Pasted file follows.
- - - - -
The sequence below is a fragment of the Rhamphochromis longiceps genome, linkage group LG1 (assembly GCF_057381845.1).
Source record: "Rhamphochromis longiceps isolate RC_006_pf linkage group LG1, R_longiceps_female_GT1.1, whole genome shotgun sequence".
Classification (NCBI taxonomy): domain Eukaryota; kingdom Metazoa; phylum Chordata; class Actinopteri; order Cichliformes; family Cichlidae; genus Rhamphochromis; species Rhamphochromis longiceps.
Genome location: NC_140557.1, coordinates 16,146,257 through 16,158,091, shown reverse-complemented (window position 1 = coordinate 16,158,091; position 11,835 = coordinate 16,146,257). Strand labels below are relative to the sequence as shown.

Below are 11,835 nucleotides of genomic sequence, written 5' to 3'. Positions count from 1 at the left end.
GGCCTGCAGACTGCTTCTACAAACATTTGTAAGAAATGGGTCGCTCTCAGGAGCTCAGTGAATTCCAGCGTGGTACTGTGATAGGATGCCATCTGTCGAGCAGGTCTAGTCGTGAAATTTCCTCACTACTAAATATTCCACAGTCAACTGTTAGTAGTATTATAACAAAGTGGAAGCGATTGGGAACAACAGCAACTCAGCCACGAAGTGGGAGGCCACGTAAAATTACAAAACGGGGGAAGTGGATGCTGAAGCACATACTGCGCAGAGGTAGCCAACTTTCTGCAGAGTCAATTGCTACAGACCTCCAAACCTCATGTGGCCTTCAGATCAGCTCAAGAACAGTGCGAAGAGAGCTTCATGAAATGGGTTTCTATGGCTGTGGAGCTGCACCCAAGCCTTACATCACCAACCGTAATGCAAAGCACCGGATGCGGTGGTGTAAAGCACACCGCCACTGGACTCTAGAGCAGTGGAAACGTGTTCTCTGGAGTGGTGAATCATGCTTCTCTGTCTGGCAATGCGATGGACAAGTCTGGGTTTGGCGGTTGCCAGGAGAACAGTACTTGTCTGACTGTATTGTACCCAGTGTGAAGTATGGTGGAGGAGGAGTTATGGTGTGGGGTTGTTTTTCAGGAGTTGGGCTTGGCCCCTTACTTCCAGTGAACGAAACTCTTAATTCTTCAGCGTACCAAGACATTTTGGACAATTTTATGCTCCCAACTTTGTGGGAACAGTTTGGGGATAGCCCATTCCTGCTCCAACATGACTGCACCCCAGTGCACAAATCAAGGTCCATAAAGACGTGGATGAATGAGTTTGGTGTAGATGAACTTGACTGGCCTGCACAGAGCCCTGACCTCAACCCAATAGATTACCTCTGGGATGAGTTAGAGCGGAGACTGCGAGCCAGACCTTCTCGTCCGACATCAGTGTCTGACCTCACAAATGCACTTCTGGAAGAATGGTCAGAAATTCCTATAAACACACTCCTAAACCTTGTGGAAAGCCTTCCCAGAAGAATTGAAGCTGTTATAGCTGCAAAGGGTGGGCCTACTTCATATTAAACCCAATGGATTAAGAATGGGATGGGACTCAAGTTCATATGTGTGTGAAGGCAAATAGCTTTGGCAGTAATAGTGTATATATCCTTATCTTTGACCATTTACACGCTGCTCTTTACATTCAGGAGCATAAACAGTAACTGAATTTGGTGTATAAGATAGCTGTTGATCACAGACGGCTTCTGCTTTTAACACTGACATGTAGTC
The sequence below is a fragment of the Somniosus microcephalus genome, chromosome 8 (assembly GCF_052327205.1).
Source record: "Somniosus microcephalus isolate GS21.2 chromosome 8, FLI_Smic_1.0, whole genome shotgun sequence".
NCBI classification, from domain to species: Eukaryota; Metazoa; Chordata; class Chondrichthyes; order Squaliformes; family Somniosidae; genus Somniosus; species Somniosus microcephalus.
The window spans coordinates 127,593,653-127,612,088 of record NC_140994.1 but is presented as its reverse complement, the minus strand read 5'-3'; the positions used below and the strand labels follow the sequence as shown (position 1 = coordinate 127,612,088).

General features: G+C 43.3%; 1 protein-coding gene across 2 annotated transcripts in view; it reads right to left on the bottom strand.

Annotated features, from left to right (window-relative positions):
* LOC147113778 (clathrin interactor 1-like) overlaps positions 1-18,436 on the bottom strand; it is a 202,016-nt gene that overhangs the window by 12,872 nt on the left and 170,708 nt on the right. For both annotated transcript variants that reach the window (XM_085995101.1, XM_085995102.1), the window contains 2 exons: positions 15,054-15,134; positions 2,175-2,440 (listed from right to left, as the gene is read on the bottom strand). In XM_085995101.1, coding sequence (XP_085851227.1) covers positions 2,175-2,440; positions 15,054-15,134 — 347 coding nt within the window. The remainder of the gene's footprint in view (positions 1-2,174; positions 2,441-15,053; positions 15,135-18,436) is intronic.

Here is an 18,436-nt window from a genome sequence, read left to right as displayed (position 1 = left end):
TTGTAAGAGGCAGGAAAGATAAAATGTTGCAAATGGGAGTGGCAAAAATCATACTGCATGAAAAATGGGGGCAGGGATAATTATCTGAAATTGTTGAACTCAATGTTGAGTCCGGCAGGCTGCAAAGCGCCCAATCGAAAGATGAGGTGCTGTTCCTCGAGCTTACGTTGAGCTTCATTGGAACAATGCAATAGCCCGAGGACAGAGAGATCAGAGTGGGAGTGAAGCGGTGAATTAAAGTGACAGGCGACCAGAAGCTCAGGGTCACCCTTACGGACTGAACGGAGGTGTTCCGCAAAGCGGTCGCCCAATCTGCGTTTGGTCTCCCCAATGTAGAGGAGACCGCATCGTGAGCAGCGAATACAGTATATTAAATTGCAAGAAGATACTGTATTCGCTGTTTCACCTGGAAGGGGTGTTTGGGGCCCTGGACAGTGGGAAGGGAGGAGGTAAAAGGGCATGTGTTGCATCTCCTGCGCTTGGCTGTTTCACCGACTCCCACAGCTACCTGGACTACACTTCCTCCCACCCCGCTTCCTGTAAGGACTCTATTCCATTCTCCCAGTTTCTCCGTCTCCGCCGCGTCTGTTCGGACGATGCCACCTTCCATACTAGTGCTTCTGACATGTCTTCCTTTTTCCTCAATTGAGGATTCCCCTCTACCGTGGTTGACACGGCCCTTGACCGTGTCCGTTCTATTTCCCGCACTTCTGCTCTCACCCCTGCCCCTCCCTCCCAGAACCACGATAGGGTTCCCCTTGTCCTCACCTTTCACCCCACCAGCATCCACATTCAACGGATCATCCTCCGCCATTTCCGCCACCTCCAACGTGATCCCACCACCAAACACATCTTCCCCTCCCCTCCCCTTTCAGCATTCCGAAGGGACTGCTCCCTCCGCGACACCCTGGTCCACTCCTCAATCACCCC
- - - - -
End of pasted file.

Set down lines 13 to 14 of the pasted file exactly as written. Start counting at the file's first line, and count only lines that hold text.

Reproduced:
* LOC147113778 (clathrin interactor 1-like) overlaps positions 1-18,436 on the bottom strand; it is a 202,016-nt gene that overhangs the window by 12,872 nt on the left and 170,708 nt on the right. For both annotated transcript variants that reach the window (XM_085995101.1, XM_085995102.1), the window contains 2 exons: positions 15,054-15,134; positions 2,175-2,440 (listed from right to left, as the gene is read on the bottom strand). In XM_085995101.1, coding sequence (XP_085851227.1) covers positions 2,175-2,440; positions 15,054-15,134 — 347 coding nt within the window. The remainder of the gene's footprint in view (positions 1-2,174; positions 2,441-15,053; positions 15,135-18,436) is intronic.

Here is an 18,436-nt window from a genome sequence, read left to right as displayed (position 1 = left end):